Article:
# Introduction to Fuzzy Logic and How It Is Used to Solve Engineering Problems

Course Number: IC-1006
Credit: 1 PDH
Subject Matter Expert: David J. Nowacki
Price: \$29.95 Purchase using Reward Tokens. Details
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Overview

#### In Introduction to Fuzzy Logic and How It Is Used to Solve Engineering Problems , you'll learn ...

• What is “fuzzy logic” and its application in control systems and other areas of engineering
• Why fuzzy logic has not been widely adopted in the U.S. relative to other developed countries
• How probability and randomness relate to fuzzy logic
• How to define fuzzy data sets and convert crisp data into fuzzy data

#### Overview

Preview a portion of this course before purchasing it.

Credit: 1 PDH

Length: 19 pages

Fuzzy logic is a form of probabilistic logic that deals with reasoning that is approximate rather than fixed and exact. Human beings process information through the fuzzy logic processes, yet computers cannot. Computers must deal with binary information and require crisp data to be converted to fuzzy data and fuzzy data sets in order to handle human-created algorithms.

The term "fuzzy logic" was introduced with the 1965 proposal of fuzzy set theory by Dr. Lotfi A. Zadeh. The field of “fuzzy logic” is incredibly broad. It is used in areas such as artificial intelligence, project management, product pricing models, sales forecasting, criminal identification, process control and signal processing.

E.H. Mamdani is credited with building the world's first fuzzy logic controller, after reading Dr. Zadeh's paper on the subject. Dr. Mamdani, London University, U.K., stated firmly and unequivocally that utilizing a fuzzy logic controller for speed control of a steam engine was much superior to controlling the engine by conventional mathematically based control systems and logic control hardware.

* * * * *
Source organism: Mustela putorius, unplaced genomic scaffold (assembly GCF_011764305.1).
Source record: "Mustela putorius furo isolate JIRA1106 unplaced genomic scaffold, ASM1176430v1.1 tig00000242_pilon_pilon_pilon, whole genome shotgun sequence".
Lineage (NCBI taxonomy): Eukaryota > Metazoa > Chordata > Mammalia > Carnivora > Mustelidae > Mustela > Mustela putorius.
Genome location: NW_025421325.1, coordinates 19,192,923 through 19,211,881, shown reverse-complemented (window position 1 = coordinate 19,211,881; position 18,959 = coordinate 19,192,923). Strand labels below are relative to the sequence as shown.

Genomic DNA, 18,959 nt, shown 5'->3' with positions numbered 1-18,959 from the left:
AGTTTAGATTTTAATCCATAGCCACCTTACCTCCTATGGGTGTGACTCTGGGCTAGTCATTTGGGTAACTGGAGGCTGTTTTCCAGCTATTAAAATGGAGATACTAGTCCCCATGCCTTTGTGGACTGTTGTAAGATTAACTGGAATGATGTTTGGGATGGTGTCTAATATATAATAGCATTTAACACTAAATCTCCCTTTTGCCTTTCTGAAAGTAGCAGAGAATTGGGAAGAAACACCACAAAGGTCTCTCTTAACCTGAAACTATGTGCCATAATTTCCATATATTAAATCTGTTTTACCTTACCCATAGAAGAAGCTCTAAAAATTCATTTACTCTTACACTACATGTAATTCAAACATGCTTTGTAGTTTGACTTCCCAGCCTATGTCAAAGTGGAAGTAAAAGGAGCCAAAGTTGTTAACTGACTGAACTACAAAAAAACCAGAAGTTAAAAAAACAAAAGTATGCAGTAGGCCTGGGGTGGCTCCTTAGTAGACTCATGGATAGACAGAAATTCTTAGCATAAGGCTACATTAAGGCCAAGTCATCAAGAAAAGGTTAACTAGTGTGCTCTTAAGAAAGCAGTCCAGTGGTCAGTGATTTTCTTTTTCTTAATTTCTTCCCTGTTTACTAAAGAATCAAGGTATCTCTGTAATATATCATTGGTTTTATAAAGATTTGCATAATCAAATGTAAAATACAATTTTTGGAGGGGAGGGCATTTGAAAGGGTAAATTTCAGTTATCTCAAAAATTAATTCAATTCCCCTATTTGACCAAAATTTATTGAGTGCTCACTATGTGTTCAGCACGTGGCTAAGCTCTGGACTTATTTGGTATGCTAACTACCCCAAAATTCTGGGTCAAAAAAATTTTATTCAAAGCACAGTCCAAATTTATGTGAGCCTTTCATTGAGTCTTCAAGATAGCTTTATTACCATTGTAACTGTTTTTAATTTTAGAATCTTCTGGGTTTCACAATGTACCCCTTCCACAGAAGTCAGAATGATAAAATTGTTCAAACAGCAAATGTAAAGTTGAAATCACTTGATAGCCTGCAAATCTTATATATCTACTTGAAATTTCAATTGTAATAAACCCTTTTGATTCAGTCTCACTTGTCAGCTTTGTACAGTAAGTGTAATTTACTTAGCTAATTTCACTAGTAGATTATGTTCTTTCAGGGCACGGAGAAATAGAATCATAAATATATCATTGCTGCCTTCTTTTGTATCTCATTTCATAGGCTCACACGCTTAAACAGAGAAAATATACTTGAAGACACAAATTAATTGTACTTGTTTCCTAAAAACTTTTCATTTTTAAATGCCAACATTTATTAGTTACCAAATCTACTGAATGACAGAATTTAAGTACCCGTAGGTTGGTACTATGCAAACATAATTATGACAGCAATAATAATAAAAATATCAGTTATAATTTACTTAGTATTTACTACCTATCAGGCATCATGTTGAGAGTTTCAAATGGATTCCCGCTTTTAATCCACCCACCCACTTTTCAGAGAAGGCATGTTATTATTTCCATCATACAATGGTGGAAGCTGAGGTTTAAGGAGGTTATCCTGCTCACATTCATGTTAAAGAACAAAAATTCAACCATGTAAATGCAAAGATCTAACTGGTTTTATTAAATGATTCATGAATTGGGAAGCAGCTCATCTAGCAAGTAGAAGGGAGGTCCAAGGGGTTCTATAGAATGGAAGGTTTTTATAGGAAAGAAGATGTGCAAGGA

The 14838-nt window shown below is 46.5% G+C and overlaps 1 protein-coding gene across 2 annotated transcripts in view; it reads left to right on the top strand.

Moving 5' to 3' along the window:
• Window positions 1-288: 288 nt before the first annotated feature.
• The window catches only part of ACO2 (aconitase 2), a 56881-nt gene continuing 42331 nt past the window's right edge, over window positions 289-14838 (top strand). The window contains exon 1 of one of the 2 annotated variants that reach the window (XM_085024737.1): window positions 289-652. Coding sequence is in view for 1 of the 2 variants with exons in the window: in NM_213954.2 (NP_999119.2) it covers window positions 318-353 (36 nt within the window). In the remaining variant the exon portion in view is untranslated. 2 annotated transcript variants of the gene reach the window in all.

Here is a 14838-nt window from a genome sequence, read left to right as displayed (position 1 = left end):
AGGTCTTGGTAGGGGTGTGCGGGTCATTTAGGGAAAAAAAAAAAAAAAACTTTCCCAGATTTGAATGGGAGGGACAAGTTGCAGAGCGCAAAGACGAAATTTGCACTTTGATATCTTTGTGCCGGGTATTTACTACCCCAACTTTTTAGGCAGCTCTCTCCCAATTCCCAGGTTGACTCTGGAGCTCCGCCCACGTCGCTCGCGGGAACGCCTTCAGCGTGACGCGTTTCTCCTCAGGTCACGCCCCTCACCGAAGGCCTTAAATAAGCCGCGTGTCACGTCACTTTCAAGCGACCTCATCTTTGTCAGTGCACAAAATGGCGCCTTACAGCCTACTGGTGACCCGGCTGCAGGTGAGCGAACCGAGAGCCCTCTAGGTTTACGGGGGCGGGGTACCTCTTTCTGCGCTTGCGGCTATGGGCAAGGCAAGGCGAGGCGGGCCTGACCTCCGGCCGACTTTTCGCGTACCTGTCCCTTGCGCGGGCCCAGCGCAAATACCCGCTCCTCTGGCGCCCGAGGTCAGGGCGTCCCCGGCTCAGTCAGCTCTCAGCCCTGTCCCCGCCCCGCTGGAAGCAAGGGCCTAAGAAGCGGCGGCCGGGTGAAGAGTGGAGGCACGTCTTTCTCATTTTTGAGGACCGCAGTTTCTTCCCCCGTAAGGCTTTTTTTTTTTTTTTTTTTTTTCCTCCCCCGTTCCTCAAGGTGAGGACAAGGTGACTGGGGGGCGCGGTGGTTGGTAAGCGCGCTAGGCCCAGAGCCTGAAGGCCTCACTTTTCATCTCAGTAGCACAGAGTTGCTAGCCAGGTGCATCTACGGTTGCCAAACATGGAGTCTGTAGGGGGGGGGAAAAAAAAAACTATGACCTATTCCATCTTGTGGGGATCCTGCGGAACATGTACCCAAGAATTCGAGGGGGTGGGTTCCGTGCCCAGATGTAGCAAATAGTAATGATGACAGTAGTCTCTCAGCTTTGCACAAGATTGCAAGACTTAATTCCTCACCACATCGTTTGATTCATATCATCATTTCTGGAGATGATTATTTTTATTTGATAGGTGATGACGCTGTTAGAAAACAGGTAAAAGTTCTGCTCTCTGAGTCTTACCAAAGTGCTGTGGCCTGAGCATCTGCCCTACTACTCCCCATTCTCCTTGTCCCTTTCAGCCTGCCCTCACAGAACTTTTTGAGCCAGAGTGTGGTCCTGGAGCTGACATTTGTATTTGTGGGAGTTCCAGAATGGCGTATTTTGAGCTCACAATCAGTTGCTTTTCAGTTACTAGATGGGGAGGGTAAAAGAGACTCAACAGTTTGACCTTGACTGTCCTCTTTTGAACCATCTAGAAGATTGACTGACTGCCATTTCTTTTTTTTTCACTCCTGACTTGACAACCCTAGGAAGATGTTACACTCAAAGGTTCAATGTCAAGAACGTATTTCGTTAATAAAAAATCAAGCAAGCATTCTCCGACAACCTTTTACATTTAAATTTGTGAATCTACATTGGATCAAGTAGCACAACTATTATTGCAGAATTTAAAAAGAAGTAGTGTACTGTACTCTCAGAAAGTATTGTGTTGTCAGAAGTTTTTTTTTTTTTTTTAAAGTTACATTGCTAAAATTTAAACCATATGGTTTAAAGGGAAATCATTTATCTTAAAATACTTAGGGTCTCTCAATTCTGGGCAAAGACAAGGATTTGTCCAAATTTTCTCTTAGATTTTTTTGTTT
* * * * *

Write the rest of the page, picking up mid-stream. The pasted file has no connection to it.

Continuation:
The term “fuzzy” carries different connotations in the English-speaking world than it does in other languages. This is one reason why international organizations have adapted and adopted these ideas faster than U.S. companies. One of the goals of this course is to help U.S. engineers understand and embrace the concept of “fuzziness” in system controls and other advanced decision making applications related to engineering.

#### Specific Knowledge or Skill Obtained

This course teaches the following specific knowledge and skills:

• The basic language of “fuzziness”
• Understanding data comprised of crisp information vs. fuzzy information
• How to create fuzzy data sets
• How fuzzy data sets can lead to better controllers and control systems
• How ‘defuzzing’ data can lead to crisp decisions
• The importance of incorporating fuzzy logic more sophisticated technologies, in order for computer the “think” and process information like humans

#### Certificate of Completion

You will be able to immediately print a certificate of completion after passing a multiple-choice quiz consisting of 20 questions. PDH credits are not awarded until the course is completed and quiz is passed.

Board Acceptance
 This course is applicable to professional engineers in: Alabama (P.E.) Alaska (P.E.) Arkansas (P.E.) Delaware (P.E.) Florida (P.E. Area of Practice) Georgia (P.E.) Idaho (P.E.) Illinois (P.E.) Illinois (S.E.) Indiana (P.E.) Iowa (P.E.) Kansas (P.E.) Kentucky (P.E.) Louisiana (P.E.) Maine (P.E.) Maryland (P.E.) Michigan (P.E.) Minnesota (P.E.) Mississippi (P.E.) Missouri (P.E.) Montana (P.E.) Nebraska (P.E.) Nevada (P.E.) New Hampshire (P.E.) New Jersey (P.E.) New Mexico (P.E.) New York (P.E.) North Carolina (P.E.) North Dakota (P.E.) Ohio (P.E. Self-Paced) Oklahoma (P.E.) Oregon (P.E.) Pennsylvania (P.E.) South Carolina (P.E.) South Dakota (P.E.) Tennessee (P.E.) Texas (P.E.) Utah (P.E.) Vermont (P.E.) Virginia (P.E.) West Virginia (P.E.) Wisconsin (P.E.) Wyoming (P.E.)
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More Details

Preview a portion of this course before purchasing it.

Credit: 1 PDH

Length: 19 pages